PROS: Excellent display; rich feature set (makes great use of screen size); great battery life; handy shortcut gesture for adjusting the backlight.
CONS: Contrast could be better.
BOTTOM LINE: A significant improvement over the Aura HD and a slightly better form factor than the Kindle Paperwhite.
I had the opportunity to test drive the new Kobo Aura, a follow-on eBook reader to the more expensive Kobo Aura HD, and it looks like Kobo has made significant improvements to the overall reading experience in the process.
PROS: Excellent display; rich feature set; great battery life.
CONS: Awkward form factor; steep price tag.
Over the course of the past few years, I’ve warmed up quite a bit to eBook reading. Part of this was because it seems that eBooks have finally, after years of missteps, finally found a foothold as a viable product. Another reason is because eBook readers have come a long way and, well, I’m a bit of a gadget hound. So when kobo offered to send along the new Kobo Auara HD eBook Reader for review purposes, I jumped at the chance.
I work for an eBook publishing company based in the Philippines, so last week’s announcements regarding eBooks piqued my curiosity.
Everyone is probably concerned about the iPad Mini, but I first want to talk about iBooks 3. Or rather, the ecosystem that surrounds it. Many Americans take for granted that they can purchase eBooks from most major online retailers; people outside of the US and the UK, however, don’t have that luxury; Kobo’s the most reasonable alternative (and supports PayPal), while Amazon charges $2.00 extra in a lot of countries. Purchasing eBooks in iTunes can be a farce depending on which country you’re in. In the Philippines for example, only Public Domain books are available. If you want to buy eBooks in iTunes, you need to be in one of the 50 countries (previously 32) being supported by Apple. The announcement that eBooks can now be purchased in Latin America expands the readership outside of the typical US/UK sphere (assuming, of course, the publisher allows their eBooks to be sold in those territories).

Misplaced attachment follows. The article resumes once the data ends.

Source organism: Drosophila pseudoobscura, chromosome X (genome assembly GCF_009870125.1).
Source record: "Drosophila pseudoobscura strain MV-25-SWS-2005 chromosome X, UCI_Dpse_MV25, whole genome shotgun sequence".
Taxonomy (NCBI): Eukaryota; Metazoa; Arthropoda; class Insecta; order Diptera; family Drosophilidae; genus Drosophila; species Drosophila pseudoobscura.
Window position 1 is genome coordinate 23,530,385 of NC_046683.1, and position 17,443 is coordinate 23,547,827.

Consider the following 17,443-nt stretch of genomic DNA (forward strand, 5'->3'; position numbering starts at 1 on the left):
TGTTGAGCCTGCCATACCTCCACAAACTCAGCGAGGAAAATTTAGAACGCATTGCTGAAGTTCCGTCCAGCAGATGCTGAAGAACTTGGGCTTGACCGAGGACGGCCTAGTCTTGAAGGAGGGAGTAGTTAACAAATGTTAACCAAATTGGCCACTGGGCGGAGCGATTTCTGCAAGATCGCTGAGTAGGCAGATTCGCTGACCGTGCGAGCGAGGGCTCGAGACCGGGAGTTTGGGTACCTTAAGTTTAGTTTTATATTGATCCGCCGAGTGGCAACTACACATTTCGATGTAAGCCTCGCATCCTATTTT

Jeff Carlson is the author of Plague Year, Plague War (a finalist for the Philip K. Dick Award), and Plague Zone. To date, his work has been translated into fifteen languages worldwide. His short stories and nonfiction have appeared in a number of top venues such as Asimov’s, Boys’ Life, Strange Horizons and the Fast Forward 2 anthology. His latest book, The Frozen Sky, is available in paperback and as an eBook.
Adventures in Self-Publishing: What I’ve Learned So Far
Self-publishing is five jobs and a half. By comparison, writing the book was easy. It was also waaaaay more enjoyable.